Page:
Scoped variables

Alan Bateman Alan.Bateman at
Tue Dec 4 15:10:33 UTC 2018

On 04/12/2018 05:46, David Holmes wrote:
> RTSJ Scoped Memory is somewhat of a different beast to general 
> "context"-local variables - where a context may be a thread, a fiber, 
> a session, etc.
> RTSJ Scoped Memory actually allocated the objects into a memory region 
> that had a lifetime that was connected to the active execution of the 
> current thread. They were intended to act more like stack allocated 
> Java objects, and came with significant restrictions on assignment and 
> use as shorter-lived instances could not be assigned to fields of 
> longer lived instances, nor returned up the call stack beyond the 
> start of the allocation scope. (And a complex tree-based memory region 
> management scheme, that allowed controlled sharing across threads, 
> made things even more complex!)
> "context"-locals on the other hand don't deal with allocation at all,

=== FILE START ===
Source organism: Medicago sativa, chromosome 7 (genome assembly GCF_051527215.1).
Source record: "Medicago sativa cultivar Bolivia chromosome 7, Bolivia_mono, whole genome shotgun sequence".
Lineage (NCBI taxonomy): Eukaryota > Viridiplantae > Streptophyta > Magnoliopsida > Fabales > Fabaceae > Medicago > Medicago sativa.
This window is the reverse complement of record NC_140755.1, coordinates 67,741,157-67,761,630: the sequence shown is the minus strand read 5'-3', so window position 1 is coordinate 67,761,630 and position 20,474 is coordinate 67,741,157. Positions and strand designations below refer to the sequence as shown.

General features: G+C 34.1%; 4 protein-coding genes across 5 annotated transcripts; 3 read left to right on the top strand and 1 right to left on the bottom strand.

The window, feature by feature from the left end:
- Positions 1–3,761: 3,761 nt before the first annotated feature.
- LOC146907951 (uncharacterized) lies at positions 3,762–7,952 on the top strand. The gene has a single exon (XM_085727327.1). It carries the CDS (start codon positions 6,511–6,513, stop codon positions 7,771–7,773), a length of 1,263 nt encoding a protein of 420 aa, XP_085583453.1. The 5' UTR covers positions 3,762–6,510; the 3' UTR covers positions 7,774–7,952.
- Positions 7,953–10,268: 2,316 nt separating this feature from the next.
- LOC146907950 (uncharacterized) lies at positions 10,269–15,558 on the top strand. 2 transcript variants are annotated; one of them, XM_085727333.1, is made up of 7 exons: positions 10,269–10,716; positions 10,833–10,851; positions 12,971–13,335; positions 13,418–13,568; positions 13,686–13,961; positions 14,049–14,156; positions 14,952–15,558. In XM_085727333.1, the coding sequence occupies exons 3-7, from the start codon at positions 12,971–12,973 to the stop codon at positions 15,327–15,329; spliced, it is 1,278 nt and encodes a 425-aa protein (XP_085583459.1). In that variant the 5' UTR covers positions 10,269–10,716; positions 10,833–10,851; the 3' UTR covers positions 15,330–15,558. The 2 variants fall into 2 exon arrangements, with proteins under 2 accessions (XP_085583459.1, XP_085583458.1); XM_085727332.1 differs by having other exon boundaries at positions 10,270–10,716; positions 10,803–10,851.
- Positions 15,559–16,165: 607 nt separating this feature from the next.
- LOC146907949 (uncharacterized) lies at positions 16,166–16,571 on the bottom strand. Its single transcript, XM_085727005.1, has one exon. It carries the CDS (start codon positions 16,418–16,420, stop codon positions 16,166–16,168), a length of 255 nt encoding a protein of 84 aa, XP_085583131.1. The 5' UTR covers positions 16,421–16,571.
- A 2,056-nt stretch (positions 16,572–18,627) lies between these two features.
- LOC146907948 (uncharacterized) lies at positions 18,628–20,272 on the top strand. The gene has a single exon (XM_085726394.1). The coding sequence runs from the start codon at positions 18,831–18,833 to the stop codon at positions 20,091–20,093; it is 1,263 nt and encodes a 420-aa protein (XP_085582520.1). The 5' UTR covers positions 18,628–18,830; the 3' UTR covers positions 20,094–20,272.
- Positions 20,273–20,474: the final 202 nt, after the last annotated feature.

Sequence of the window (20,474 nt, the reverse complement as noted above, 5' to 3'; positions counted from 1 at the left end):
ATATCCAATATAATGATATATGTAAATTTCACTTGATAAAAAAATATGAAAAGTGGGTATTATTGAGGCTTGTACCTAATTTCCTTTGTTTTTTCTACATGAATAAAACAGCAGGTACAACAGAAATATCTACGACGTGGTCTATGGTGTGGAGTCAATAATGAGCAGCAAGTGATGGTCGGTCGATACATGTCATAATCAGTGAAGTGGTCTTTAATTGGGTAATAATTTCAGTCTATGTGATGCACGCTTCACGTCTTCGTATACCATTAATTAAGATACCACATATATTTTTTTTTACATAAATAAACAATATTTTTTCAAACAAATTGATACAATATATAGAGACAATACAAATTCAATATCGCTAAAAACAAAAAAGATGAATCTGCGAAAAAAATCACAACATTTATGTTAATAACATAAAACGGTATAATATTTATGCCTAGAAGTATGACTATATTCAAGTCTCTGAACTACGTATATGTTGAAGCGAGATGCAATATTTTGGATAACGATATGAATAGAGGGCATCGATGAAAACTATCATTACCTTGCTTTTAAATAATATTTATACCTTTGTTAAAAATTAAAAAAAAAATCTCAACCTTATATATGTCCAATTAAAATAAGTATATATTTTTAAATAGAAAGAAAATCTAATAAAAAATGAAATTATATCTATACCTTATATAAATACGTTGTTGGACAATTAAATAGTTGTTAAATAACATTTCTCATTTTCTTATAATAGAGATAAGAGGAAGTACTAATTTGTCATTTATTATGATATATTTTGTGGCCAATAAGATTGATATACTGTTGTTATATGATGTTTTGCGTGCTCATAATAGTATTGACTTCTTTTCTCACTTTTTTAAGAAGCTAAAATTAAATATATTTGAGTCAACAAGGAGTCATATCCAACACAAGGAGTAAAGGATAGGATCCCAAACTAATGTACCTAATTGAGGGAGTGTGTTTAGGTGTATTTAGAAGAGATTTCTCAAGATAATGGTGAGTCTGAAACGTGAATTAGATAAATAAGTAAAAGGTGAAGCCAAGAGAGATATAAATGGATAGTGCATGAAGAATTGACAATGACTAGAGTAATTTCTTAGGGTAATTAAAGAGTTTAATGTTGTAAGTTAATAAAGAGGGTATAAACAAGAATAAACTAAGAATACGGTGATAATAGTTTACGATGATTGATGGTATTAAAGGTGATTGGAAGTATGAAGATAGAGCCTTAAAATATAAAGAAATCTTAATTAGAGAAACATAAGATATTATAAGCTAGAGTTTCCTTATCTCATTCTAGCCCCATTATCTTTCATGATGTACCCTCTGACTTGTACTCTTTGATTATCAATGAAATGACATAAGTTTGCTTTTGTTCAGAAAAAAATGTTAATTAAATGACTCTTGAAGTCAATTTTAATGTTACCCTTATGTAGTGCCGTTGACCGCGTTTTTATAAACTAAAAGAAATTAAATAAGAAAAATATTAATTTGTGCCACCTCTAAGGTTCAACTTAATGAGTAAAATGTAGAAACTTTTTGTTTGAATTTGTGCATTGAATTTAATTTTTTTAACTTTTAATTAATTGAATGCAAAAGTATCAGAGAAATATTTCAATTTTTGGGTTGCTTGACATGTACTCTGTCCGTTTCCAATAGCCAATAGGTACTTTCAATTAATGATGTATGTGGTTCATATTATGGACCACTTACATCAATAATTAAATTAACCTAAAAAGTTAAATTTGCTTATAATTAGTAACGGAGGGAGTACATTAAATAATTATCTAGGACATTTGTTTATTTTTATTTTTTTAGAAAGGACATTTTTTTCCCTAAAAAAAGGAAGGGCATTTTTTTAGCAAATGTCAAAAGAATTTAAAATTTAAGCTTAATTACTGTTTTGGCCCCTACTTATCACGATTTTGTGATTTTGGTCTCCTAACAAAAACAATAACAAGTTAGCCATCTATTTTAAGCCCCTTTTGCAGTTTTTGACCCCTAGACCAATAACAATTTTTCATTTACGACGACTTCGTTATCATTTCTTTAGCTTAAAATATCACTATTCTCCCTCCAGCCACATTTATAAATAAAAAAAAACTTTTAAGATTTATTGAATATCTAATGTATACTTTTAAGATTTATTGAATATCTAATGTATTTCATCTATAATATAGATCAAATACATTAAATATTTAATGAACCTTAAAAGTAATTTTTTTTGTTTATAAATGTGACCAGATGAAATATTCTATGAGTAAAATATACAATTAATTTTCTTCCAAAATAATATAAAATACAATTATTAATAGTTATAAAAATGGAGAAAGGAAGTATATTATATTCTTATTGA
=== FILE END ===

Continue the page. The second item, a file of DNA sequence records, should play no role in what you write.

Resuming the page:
> they are simply "maps" from the current-"context" to a named variable.
> I'm not sure what Loom "Scoped variables" are intended to be exactly.
If I understand RTSJ scoped memory correctly then it may have some 
similarities to the structured concurrency concepts that we are also 
exploring, esp. with nested scopes. We also want to explore using scoped 
locals within these fiber scopes.

As regards the intentions then we have been surveying usages of thread 
locals. We talked briefly about this at the reason kick off meeting [1]. 
Part of the motivation is to see how far we can get without introducing 
"fiber locals". Another part is recognizing that a many existing usages 
of thread locals are because there isn't anything better. It's not hard 
to find cases where a thread local is used as an approximation of a 
processor local. It's also not hard to find cases where thread locals 
are used to make context available to callees further down in the stack 
- the typical pattern is create/set a thread local, do some task that 
will access the local further down in the stack, and then remove/clear 
the local in a finally block. It's these cases where we want to explore 
with frame/scoped locals.



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